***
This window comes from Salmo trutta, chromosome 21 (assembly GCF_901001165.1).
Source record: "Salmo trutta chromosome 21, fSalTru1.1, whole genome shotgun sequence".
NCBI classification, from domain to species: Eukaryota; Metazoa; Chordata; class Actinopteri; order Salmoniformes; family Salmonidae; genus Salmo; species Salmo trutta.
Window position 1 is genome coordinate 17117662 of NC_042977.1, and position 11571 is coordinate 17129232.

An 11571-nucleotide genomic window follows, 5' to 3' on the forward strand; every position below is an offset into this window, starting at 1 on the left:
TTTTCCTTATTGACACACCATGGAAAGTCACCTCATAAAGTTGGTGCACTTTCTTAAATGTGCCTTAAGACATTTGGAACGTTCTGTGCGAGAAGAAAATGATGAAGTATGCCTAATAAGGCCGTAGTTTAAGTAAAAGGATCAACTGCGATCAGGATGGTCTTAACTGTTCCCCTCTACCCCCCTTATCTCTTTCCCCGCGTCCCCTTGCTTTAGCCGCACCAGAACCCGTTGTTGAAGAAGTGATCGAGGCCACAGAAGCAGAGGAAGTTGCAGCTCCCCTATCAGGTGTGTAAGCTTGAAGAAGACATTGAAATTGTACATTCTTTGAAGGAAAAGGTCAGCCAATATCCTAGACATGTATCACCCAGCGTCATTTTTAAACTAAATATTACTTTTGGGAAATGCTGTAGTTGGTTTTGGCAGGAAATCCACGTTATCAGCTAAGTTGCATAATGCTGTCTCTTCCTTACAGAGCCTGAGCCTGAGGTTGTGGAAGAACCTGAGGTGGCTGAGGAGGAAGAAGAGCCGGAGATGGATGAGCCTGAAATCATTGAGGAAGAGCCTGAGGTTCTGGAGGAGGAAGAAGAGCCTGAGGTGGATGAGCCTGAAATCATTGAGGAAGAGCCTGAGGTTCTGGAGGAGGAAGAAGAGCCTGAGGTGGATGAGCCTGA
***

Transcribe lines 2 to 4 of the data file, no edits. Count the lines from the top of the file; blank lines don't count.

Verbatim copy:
Source record: "Salmo trutta chromosome 21, fSalTru1.1, whole genome shotgun sequence".
NCBI classification, from domain to species: Eukaryota; Metazoa; Chordata; class Actinopteri; order Salmoniformes; family Salmonidae; genus Salmo; species Salmo trutta.
Window position 1 is genome coordinate 17117662 of NC_042977.1, and position 11571 is coordinate 17129232.